There are varying approaches taken worldwide to the issue of overlap in jurisdiction between competition authorities and sectoral regulators such as exclusive jurisdiction, cooperative jurisdiction or concurrent jurisdiction. By demanding a particular sector not be included within the ambit of the competition authority’s jurisdiction, what the regulators are demanding basically is an exclusive jurisdiction whereby the statute confers powers upon one authority to deal with a particular matter. That is a set-up which is very less likely to work in India set-up (or any country for that matter) because both the authorities are very crucial for the sound functioning of any sector. For example, the UK has adopted concurrent jurisdiction whereby both completion authority and sectoral regulators work simultaneously in a particular sector. In the UK, the Office of Fair Trading (OFT) and the sectoral regulators harness their particular expertise to ensure the smooth functioning in the sector. The regulators are, in this scenario, free to decide whether to follow the Competition Act or to enforce the sector specific statutes. Then there is the cooperative approach whereby both the authorities have to cooperate in dealing with cases of common interest, but the Competition Authority has the final say regarding the competition issues.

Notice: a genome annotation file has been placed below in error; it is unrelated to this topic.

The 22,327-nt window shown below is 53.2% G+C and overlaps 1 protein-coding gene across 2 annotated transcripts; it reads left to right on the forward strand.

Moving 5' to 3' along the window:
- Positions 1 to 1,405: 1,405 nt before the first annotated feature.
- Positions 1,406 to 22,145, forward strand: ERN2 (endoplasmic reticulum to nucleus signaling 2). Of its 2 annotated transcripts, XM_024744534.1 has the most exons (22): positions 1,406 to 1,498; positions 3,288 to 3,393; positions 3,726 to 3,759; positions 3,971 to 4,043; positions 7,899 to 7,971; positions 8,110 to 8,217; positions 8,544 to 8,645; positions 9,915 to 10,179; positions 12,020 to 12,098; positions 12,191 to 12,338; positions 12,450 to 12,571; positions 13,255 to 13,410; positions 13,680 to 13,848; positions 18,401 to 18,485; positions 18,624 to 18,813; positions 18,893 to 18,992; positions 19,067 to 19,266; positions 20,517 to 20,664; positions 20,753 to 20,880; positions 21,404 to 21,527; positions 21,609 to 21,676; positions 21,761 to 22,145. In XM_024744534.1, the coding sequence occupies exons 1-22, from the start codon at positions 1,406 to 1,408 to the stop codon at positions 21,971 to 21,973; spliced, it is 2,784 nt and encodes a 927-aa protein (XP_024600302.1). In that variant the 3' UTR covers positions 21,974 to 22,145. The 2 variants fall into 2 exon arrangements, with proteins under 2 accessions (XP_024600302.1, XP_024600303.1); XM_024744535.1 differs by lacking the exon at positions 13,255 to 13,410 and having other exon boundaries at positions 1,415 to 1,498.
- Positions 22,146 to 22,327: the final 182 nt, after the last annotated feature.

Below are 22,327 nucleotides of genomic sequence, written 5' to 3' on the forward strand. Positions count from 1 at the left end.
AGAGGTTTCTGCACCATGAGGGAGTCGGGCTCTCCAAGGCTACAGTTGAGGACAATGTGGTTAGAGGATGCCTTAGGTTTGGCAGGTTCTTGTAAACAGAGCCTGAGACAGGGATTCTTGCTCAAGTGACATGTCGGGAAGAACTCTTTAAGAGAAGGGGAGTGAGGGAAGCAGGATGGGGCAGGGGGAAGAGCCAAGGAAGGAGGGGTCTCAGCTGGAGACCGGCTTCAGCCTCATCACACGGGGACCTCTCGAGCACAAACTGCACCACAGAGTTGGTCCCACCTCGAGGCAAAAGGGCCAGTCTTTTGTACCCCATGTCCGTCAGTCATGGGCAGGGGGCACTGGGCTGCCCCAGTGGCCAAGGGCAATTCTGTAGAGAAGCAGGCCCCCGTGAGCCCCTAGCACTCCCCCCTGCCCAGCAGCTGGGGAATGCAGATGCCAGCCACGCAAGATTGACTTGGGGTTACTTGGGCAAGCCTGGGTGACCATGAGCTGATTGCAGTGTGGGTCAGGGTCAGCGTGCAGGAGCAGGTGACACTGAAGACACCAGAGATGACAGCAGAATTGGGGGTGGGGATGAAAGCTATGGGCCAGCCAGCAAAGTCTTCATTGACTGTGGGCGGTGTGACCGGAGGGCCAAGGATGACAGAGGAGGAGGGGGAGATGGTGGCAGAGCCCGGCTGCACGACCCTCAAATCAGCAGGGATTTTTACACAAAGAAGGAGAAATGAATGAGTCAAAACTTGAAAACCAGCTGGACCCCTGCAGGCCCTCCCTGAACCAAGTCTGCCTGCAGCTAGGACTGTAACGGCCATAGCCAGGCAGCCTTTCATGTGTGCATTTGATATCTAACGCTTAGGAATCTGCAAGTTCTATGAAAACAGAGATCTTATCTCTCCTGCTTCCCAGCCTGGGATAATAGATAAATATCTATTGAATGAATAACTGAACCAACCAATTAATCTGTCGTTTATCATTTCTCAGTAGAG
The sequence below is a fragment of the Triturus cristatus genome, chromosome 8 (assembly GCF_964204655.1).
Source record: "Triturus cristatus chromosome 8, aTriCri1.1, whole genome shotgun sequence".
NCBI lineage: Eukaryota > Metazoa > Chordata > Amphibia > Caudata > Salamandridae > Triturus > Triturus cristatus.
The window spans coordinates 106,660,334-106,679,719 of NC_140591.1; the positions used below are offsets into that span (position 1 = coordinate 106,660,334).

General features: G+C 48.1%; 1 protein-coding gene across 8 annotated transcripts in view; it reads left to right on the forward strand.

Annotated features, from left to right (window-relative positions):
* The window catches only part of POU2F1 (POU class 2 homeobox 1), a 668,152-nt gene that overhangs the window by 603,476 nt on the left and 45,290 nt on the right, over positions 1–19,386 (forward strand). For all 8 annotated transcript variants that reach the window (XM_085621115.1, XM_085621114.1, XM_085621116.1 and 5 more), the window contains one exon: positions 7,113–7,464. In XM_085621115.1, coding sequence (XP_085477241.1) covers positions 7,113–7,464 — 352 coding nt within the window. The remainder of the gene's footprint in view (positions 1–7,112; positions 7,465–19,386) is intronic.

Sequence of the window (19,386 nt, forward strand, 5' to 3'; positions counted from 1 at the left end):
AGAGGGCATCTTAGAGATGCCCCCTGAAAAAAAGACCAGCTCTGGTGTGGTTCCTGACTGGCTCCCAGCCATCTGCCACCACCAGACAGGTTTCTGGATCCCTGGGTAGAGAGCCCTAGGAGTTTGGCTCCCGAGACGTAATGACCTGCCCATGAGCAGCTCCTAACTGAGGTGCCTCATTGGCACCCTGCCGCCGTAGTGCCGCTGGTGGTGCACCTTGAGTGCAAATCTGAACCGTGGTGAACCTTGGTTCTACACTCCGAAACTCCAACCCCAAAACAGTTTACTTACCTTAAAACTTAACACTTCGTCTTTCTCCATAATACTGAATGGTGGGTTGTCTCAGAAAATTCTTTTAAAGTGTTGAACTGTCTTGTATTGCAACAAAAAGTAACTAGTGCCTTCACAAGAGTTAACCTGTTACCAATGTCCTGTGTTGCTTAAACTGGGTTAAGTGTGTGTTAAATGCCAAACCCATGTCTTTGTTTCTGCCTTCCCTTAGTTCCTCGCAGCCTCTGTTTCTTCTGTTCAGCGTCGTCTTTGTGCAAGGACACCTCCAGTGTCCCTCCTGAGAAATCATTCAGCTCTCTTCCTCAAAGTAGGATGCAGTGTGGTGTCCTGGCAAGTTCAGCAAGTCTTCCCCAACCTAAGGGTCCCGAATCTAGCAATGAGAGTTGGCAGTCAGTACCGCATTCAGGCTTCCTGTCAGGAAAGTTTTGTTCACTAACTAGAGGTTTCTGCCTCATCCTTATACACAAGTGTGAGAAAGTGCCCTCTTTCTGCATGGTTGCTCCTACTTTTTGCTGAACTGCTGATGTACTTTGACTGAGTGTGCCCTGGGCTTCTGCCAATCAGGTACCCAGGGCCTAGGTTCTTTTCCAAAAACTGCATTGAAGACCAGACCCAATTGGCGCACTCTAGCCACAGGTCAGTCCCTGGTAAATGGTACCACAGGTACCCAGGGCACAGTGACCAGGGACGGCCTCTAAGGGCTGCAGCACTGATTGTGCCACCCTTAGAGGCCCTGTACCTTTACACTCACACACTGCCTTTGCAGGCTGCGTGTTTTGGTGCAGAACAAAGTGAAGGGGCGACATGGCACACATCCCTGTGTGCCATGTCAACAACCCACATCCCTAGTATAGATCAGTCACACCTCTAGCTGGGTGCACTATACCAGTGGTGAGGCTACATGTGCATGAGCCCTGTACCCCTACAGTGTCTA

In the author’s opinion, what’ll work best for the Indian scenario is the cooperative approach because it’ll give CCI the final say in cases of anti- competitive activities, although it is a farfetched dream to expect the sectoral regulators to put their sword down and sign a Memorandum of Understanding for working in cooperation with CCI for regulating competition matters.

[i] 2nd year student, B.A. LL.B. (Hons.), National Law University, Jodhpur (Rajasthan).

[ii] Section 18 of the Act reads “Subject to the provisions of this Act, it shall be the duty of the Commission to eliminate practices having adverse effect on competition, promote and sustain

competition, protect the interests of consumers and ensure freedom of trade carried on by other participants, in markets in India: Provided that the Commission may, for the purpose of discharging its duties or performing its functions under this Act, enter into any memorandum or arrangement with the prior approval of the Central Government, with any agency of any foreign country.”

[iii] The Preamble of the Act reads “An Act to provide, keeping in view of the economic development of the country, for the establishment of a Commission to prevent practices having adverse effect on competition, to promote and sustain competition in markets, to protect the interests of consumers and to ensure freedom of trade carried on by other participants in